When comic book creators Zander Cannon and Kevin Cannon jumped into digital publishing, they went big: Double Barrel #1 clocked in at 122 pages of content for less than two dollars, going monthly with a story by each, plus bonus features and extra strips. It was a bold move, especially considering that Zander Cannon was an established artist already well-known for his work with Alan Moore on Top Ten.

I spoke to Zander at San Diego Comic-Con about his approach to digital, why he launched with such a huge book, and where he plans to take Double Barrel after his and Kevin's stories are done.ComicsAlliance: It's always interesting to see when established creators choose to go digital. For a lot of new creators, they're attracted to it because of the low cost entry point, it's a lot easier to get a digital project off the ground than to go with print. But you've worked with Alan Moore, you've done a lot of comics. What was it that attracted you to digital?

Zander Cannon: A lot of it's the same thing. It's easy to get something off the ground, and it's easy to do something without having to justify it to people. You don't have to say "this is the high concept, this is the log line." You can just say "this is a story I wanted to tell and here it is."

The very practical impetus of it was that Kevin had done Crater XV and I had done Heck, we'd finished the books at the same time. We talked to Top Shelf, and they said they'd publish it, but they couldn't put it on the schedule for another year or 18 months. So we said, let's try this. I've always thought that digital media sort of breaks down at $2 an hour. You download an episode of Breaking Bad, it's $2, you download a book, it's about $10. You listen to an album a few times so that skews it, but I feel that comics are generally too expensive. So we have all this material, let's try it out and see if it's real. Let's throw some content at it and see what comes out.

CA: What's the response been?

ZC: Well, we don't know the monetary response yet, but people have been very excited about it and open to it. We've gotten a lot of good press, and we've gotten as much press for our approach to the digital economic model as for our content, which you could take either way I suppose. But it's been really great. It's very satisfying for me, that people are getting into it for the sheer volume of it.

It's 122 pages for the first issue, 100 for the second, and the third one, which hasn't come out yet, is 113. We thought they were going to scale back as we went along, but there's so much extra material. I told someone earlier that it's kind of a black hole of content, where it's like I've got the extra stuff and I'm like "I could publish it here... eh, I'll just put it in Double Barrel, pump up the page count a little bit."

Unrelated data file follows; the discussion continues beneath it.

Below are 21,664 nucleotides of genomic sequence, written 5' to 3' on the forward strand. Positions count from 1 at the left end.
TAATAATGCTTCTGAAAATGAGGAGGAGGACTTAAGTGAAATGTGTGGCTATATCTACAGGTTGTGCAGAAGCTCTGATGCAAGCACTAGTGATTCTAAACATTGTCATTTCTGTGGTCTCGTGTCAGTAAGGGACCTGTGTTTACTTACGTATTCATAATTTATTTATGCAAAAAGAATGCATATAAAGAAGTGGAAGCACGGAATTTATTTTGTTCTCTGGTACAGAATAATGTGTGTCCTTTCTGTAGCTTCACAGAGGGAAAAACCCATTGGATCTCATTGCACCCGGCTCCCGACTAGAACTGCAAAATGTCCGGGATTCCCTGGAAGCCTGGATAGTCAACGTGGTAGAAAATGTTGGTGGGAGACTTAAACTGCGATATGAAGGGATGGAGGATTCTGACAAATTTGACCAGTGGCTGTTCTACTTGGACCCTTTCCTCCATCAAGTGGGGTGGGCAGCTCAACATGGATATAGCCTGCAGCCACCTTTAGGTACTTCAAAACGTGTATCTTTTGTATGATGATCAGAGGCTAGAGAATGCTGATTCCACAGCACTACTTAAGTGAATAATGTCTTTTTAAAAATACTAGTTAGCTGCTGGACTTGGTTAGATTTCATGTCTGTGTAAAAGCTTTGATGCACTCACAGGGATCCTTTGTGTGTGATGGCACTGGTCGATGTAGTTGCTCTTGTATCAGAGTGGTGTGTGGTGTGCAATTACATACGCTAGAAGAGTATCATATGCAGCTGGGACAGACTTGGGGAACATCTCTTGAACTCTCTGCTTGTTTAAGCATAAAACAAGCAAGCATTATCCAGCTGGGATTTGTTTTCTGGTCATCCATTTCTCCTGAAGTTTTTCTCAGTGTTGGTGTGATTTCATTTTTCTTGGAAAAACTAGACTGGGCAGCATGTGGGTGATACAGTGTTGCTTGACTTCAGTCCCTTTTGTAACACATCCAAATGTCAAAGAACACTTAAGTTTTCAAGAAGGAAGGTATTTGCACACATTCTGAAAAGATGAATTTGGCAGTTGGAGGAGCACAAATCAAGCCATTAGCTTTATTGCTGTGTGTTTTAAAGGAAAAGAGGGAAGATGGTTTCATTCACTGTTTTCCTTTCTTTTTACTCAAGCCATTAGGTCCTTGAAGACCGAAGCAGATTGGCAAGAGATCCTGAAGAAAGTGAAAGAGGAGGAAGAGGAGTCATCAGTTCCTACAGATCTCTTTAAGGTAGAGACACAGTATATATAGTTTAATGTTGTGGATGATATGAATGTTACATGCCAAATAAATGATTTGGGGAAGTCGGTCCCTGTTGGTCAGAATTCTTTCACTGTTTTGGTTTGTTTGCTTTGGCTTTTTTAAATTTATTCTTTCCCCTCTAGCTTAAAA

CA: That's a really big investment for you as a creator. That kind of page count, especially with the schedule of it being a monthly book.

ZC: That's why this level of commitment from me and Kevin is finite. We're doing twelve issues and that's going to complete these stories. Then I'm going to do more Replacement God, which is my previous comic, and Kevin's going to do some other work, but we're going to bring in some other creators. We'll still be the editors and we'll still do the introduction cartoons and backup stories, but there's going to be some other main features that run through there.

CA: So while your stuff has a finite ending, is this something you can see yourself doing indefinitely?

ZC: Yes, it's really one of those things where it's like, it's the book that is our book. It has a theme and that's "indie pulp," pulp fiction in an indie style, but basically that's all the stuff that I ever do, so it makes me happy to have every project that I ever thought "maybe I should pitch that to Oni, maybe I should pitch that to Top Shelf," Double Barrel is where it belongs.

CA: You talked about "indie pulp," so what are the influences on Heck?

ZC: I always like adventure stories. I always like pulp stories. Obviously I love super-heroes, because how else do you get into comics in the eighties? I like fantasy and science fiction and all that stuff, but I don't draw stuff the way that the so-called mainstream comic book guys draw it. I'm not the guy they're going to hire to do Green Lantern. My style is cartoony and silly, it has an indie quality to it, so I want to do these adventures and these stories that can work as adventures and be semi-serious but also have the freedom to be this different style of art that doesn't have to be what people expect from an adventure story.

Double Barrel #1-2 are on sale now via comiXology.

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